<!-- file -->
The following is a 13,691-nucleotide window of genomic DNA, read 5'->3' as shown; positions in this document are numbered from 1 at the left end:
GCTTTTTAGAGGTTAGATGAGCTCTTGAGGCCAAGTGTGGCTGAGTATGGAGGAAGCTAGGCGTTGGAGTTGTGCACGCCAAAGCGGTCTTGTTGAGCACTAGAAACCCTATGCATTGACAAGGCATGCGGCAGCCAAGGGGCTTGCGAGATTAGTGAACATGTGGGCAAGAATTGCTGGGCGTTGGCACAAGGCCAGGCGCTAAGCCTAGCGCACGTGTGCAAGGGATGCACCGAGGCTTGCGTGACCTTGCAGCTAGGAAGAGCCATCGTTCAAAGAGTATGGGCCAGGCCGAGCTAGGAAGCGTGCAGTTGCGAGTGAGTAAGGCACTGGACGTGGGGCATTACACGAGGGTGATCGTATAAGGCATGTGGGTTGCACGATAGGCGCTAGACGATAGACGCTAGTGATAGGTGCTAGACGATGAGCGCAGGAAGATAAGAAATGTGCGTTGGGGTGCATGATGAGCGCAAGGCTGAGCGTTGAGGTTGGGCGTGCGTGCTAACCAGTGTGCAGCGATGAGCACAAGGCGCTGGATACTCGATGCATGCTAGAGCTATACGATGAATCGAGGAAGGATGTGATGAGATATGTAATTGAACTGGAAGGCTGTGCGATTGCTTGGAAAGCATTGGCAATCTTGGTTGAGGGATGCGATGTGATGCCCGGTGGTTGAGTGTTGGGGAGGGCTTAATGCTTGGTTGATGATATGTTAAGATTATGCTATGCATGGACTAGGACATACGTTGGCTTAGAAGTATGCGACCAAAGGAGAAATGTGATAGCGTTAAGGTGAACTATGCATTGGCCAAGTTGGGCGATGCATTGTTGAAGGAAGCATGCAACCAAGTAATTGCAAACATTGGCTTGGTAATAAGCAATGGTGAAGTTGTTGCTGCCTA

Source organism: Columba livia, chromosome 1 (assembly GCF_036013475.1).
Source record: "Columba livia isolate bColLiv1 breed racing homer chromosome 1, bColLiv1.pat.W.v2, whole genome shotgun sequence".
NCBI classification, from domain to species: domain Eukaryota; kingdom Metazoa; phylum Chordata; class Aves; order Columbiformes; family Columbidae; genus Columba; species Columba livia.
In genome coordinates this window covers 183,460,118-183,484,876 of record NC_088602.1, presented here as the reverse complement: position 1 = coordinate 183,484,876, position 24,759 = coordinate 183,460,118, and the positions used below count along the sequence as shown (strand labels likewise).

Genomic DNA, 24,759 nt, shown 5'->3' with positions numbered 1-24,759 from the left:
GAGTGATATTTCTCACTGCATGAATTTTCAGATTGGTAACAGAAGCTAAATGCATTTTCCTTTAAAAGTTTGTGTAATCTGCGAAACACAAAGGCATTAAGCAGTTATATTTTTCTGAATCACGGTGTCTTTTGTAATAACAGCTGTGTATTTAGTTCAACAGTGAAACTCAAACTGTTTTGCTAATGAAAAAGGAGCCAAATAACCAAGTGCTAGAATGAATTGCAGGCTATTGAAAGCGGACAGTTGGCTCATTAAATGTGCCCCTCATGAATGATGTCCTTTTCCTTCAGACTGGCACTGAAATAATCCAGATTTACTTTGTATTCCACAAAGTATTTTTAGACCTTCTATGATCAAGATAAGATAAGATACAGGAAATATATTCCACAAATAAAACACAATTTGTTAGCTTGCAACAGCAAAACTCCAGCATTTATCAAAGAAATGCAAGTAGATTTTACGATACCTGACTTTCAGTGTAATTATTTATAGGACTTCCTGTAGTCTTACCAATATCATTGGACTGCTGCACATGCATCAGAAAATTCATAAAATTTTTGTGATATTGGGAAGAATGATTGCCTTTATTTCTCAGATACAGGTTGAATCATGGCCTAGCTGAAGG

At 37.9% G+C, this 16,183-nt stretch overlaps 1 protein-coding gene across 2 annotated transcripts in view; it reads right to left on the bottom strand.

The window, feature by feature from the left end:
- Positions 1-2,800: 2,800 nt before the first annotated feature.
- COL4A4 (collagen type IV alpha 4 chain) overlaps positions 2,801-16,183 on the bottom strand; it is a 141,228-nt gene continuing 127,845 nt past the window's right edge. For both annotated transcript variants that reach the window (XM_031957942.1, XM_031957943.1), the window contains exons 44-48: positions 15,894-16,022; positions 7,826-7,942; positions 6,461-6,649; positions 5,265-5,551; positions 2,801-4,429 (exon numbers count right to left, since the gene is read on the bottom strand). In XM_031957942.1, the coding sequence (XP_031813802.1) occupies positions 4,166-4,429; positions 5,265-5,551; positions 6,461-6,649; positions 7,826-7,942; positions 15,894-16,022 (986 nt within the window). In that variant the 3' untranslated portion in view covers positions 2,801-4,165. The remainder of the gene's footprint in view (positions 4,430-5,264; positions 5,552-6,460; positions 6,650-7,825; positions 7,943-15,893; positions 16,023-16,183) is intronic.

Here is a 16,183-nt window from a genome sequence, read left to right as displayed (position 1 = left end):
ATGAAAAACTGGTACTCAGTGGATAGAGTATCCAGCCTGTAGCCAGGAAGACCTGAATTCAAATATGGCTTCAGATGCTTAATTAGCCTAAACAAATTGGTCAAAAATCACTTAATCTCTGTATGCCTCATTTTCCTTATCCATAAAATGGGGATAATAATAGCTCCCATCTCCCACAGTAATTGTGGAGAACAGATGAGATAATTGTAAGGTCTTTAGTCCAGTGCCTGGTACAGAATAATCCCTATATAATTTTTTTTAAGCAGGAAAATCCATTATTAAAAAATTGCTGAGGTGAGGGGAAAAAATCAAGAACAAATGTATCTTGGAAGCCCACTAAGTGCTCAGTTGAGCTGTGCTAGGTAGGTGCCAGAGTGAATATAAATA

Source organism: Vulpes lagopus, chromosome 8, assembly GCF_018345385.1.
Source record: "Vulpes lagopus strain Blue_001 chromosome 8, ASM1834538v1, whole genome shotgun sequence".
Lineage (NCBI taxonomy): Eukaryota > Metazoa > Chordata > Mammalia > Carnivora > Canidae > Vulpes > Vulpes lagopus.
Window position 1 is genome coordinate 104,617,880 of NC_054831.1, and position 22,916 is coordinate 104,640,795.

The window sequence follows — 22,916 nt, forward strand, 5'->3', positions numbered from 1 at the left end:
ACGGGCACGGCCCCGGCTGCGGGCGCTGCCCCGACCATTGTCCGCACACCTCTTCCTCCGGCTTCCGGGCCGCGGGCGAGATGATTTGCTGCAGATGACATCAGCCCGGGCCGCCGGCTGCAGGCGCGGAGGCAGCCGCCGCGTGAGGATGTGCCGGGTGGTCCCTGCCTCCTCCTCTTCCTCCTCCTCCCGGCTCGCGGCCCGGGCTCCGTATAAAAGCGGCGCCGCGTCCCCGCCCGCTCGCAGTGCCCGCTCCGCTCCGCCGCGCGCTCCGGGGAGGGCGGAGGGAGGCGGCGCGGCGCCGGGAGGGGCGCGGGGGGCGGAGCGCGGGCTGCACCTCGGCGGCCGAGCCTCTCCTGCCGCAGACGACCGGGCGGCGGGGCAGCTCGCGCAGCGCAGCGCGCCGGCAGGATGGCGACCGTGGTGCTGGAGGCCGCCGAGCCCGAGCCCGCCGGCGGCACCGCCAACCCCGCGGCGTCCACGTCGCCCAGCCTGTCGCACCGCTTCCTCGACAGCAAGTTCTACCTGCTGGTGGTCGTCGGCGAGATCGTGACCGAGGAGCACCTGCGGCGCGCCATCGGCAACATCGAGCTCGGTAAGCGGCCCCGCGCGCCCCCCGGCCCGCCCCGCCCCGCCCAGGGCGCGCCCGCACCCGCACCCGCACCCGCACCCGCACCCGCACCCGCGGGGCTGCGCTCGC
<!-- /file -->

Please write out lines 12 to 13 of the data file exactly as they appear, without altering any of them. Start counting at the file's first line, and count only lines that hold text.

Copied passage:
- COL4A4 (collagen type IV alpha 4 chain) overlaps positions 2,801-16,183 on the bottom strand; it is a 141,228-nt gene continuing 127,845 nt past the window's right edge. For both annotated transcript variants that reach the window (XM_031957942.1, XM_031957943.1), the window contains exons 44-48: positions 15,894-16,022; positions 7,826-7,942; positions 6,461-6,649; positions 5,265-5,551; positions 2,801-4,429 (exon numbers count right to left, since the gene is read on the bottom strand). In XM_031957942.1, the coding sequence (XP_031813802.1) occupies positions 4,166-4,429; positions 5,265-5,551; positions 6,461-6,649; positions 7,826-7,942; positions 15,894-16,022 (986 nt within the window). In that variant the 3' untranslated portion in view covers positions 2,801-4,165. The remainder of the gene's footprint in view (positions 4,430-5,264; positions 5,552-6,460; positions 6,650-7,825; positions 7,943-15,893; positions 16,023-16,183) is intronic.

Here is a 16,183-nt window from a genome sequence, read left to right as displayed (position 1 = left end):